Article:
A little over a week ago, a piece on Kim’s Convenience written by Inkoo Kang for Slate was published and linked through to Twitter. In it, Inkoo describes a struggle in understanding the position of the show in the growing number of Asian stories on Western television, streaming services, and film. Moreover, there appeared to be an overwhelming perception that Kim’s Convenience is inauthentic in portraying a Korean migrant family, identifying with that, and who the show was for.
Having read some of the reactions to the article on Twitter as part of my normal morning routine, I took some time to reflect on the article and did what I’d never done before on Twitter: clap back.
In this thread, I address the question about who Kim’s Convenience is for: everyone. At it’s core, Kim’s is about family dynamics. The show puts a spotlight on inter-generational values, the conflicting ideas of “me” and “we”, the idea of preserving tradition, issues of pride and masculinity, and decision-making for the “good” of the family. In the context of culture, the viewing audience can an inner conflict continuing to escalate in Janet, portrayed by Andrea Bang, in her struggle to define who she is in relation to the wider community, cross-cultural romantic relationships, the assumptions of the migrant experience from a White person’s lens, and the struggles in connecting with other people in the community.
“Is the author only willing to view it through their Korean-American lens? Because these specific references to disowning children are not exclusive to Korean families. These are things that are visible in many cultures, Asian and otherwise, that place a greater value in family. And this brings me back to my first observation — ‘Kim’s Convenience’ is a show that is more about family dynamics, which just happens have an Asian-Canadian family at the core.” — Expanded excerpt from my thread.
I felt a need to rebut the piece because I knew that Kim’s was able to transcend culture. Friends who I recommended the show to, Asian or otherwise, were able to see behavioural traits and values held by their parents in the characters on the show. They could also recall similar conversations they had, and they viewed Kim’s as sitcom that was centered around the relationships and dynamics of the family. I also felt a need to unpack the idea of “gatekeeping” media, as it did appear that Inkoo had inferred that the show was really only for Korean-North Americans. After sending the thread out into the maelstrom that is Twitter, I hoped for some sort of reaction. What I didn’t expect was the level of interaction and sharing of other stories from other viewers and the actors themselves.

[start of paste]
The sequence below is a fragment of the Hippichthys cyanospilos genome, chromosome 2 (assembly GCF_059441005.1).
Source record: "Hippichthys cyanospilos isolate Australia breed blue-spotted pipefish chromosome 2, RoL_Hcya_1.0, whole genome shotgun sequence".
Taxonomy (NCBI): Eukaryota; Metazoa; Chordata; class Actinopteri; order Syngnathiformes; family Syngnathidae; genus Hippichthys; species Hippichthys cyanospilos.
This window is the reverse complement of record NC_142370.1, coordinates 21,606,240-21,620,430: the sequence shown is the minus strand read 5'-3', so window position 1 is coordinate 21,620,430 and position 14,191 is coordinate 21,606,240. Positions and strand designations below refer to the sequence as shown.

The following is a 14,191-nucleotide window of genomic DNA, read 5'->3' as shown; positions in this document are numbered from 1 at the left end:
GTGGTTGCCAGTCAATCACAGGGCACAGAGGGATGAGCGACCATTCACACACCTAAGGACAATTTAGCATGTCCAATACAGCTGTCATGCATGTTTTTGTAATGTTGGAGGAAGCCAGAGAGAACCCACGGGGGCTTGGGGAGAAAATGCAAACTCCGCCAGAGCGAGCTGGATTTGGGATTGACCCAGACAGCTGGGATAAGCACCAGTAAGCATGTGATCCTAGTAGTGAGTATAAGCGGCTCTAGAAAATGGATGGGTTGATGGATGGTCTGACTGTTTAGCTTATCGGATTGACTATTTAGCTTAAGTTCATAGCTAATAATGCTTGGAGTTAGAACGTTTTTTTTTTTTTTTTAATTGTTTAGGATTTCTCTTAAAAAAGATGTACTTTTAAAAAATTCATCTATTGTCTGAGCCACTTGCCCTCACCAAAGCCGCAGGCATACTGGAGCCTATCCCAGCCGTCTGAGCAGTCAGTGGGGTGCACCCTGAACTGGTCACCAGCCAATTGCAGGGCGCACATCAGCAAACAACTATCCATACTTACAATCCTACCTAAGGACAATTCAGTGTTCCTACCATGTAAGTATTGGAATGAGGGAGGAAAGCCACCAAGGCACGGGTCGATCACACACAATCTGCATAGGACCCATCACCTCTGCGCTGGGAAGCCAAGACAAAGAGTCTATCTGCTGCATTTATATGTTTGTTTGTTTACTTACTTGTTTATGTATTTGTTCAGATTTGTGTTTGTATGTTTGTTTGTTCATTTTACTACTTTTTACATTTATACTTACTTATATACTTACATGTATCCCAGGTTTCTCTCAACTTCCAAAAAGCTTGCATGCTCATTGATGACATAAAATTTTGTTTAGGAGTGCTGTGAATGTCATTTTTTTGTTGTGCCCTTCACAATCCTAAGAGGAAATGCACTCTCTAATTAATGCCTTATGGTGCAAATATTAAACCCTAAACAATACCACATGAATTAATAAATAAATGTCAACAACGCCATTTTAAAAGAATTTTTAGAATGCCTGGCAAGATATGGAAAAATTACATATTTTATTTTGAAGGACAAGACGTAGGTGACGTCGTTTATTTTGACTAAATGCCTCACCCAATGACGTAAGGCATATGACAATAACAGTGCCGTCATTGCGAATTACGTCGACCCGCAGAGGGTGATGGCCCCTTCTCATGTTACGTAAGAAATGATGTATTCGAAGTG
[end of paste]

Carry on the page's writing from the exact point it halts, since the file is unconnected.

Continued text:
“Instead, those of us that are Asian-x, should be able to see past the lens, support such media, and share it with others.”
For someone who rarely gets likes on Tweets, this level of engagement was a strange and surreal experience. Couple that with Paul (Appa/Sung-il), Jean (Umma/Yong-mi), Simu (Jung), Sugith (Mr Mehta), and Andrew (Kimchee) all interacting to this thread in one way or another took that surreal feeling to another level. It struck a chord in the Kim’s Twitter community, and I am very grateful that I was able to articulate my feelings about the article in such a way that others were able to share their own stories about family and their own struggles to understand the article’s position on the show.
Kim’s is only one story of many. Take a look at Fresh Off the Boat, Crazy Rich Asians, To All the Boys I’ve Loved Before, or The Family Law. They are all different stories of a similar experience, and our ability to identify with each story will be different, and just because they happen to have Asian talent take pride and place in the cast doesn’t mean I, a product of the Asian diaspora, should keep them to myself. Instead, those of us that are Asian-x (random interjecting question: Is there a singular term in use to describe the Asian-[insert non-Asian, usually Western country here] community?), should be able to see past the lens, support such media, and share it with others.
OK, see you.